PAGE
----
We were going to remove the three overwintered broccoli plants that are really just trying to flower now (we have three more that aren’t so eager to go straight to the flowering) but we noticed a couple of bees at the flowers and decided to leave them for the bees until we actually need the bed.

We re-started a variety of tomato and pepper plants that did not germinate the first time. Some of our pepper varieties have had very poor (or no) germination. Maybe the seeds are getting old. The Amish paste tomatoes also have a low percentage rate.

We also started more leek seeds – our leek germination has been terrible. Does anyone have any leek sprouting experience they can share with us?

We unmulched the garlic. The garlic is growing in leaps and bounds this year. The leaf mulch we remove we blend into other beds.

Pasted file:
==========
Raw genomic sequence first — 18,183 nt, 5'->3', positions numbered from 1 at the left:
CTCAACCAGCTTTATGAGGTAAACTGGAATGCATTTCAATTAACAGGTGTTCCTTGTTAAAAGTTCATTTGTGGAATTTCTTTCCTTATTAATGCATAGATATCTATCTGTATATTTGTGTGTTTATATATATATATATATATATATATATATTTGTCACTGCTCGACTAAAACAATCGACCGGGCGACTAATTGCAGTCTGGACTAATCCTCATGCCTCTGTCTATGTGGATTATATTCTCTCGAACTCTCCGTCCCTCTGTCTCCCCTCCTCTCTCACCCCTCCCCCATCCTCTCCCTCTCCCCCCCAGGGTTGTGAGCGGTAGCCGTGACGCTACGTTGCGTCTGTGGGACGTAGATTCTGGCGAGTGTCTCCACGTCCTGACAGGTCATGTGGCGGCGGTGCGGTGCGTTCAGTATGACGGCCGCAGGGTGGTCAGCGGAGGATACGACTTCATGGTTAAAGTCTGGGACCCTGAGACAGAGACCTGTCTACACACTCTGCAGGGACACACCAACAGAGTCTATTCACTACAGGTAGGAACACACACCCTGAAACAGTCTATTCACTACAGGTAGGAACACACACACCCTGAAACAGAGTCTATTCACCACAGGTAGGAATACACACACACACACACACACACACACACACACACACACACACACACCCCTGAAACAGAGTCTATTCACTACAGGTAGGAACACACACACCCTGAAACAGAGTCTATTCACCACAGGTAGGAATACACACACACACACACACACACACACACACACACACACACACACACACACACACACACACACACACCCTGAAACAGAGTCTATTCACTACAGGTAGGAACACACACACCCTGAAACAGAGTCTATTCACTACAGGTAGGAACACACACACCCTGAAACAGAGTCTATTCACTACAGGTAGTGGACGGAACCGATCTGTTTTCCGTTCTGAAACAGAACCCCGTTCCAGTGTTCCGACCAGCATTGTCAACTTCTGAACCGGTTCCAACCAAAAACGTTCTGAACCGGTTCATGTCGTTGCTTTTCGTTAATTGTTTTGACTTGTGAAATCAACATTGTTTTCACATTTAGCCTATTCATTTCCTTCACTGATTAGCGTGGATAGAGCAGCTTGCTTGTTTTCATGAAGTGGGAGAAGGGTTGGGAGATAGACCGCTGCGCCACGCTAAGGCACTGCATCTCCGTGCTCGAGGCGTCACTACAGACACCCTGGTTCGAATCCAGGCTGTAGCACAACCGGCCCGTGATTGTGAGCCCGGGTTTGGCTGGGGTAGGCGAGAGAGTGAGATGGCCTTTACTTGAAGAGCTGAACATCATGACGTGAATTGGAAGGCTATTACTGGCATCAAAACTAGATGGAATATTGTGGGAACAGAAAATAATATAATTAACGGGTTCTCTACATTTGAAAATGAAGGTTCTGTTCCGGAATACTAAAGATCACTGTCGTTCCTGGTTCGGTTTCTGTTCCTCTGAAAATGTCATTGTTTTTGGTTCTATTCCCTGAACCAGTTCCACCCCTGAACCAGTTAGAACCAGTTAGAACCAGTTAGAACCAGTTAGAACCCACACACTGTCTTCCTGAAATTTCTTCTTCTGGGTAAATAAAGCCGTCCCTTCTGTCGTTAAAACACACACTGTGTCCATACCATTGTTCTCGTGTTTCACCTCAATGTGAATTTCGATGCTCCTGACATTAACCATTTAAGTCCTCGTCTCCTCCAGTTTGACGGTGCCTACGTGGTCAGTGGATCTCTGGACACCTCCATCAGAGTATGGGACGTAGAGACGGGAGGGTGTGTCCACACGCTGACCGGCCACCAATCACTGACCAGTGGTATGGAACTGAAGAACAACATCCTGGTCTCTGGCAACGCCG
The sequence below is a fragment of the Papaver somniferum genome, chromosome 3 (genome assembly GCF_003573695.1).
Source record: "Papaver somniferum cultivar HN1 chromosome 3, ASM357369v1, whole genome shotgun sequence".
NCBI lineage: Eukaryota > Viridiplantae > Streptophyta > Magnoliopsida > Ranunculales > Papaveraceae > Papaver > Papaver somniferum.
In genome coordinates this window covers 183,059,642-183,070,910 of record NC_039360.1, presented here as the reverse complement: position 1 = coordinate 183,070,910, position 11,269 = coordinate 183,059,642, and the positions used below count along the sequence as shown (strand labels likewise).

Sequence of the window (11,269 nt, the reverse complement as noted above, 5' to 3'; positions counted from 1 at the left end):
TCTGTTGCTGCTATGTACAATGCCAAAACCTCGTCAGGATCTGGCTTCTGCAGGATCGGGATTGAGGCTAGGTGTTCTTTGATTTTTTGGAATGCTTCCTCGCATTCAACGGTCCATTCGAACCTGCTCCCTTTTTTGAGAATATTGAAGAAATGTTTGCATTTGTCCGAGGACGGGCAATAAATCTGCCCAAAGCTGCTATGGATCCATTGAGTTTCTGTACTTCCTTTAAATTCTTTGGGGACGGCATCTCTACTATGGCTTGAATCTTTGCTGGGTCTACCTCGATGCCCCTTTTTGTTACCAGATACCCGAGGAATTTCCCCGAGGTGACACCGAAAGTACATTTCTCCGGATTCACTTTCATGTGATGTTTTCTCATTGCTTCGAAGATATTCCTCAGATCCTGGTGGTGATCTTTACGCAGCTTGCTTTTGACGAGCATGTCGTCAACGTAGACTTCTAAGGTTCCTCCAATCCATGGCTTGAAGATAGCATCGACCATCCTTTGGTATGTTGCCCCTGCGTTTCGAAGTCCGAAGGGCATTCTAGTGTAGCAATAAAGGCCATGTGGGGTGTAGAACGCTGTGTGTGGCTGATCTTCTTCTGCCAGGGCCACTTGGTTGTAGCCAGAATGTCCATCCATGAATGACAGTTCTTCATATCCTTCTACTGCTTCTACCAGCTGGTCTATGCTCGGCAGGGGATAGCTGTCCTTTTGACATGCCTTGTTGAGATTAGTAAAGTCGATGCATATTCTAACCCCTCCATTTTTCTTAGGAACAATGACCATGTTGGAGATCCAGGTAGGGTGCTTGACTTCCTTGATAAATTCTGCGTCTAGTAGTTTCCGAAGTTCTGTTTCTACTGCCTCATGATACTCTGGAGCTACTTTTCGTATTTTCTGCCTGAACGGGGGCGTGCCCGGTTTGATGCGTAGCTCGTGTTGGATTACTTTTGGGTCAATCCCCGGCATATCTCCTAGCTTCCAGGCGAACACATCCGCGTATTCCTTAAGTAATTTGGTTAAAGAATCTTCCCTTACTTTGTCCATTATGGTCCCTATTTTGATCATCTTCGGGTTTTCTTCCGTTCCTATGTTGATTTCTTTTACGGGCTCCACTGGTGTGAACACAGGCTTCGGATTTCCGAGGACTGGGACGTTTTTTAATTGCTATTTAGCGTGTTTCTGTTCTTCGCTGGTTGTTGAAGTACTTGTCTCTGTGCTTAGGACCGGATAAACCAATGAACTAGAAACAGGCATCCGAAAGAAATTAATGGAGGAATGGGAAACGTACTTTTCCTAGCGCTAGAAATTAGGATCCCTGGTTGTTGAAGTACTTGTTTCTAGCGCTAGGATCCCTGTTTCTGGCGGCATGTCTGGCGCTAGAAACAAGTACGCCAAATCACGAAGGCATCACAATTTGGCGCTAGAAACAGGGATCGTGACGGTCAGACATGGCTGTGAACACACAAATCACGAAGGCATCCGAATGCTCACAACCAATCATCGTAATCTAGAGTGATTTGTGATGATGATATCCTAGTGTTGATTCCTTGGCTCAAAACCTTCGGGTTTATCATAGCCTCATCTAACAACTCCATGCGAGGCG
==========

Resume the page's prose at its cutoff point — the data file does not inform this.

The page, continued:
The brussels sprouts aren’t. Instead of a solid mass or a stalk with thingies, we just are getting massive leaf growth. We haven’t had much luck with these things in a couple of years now. I’m hoping we quit trying along with the cauliflower. I strongly suspect that this environment needs a modern hybrid to grow these things – or we’re doing something fundamentally wrong.

We’re prepping the potato beds. On Tuesday we’ll cut any large chitting potatoes into parts and then move all the potatoes to the basement. On Thursday, the Dark of the Moon, we’ll plant them after work.

Seedlings in the basement are doing well once they germinate. The tomatoes and tomatillos in particular are getting Large. Peppers and squash are developing nicely.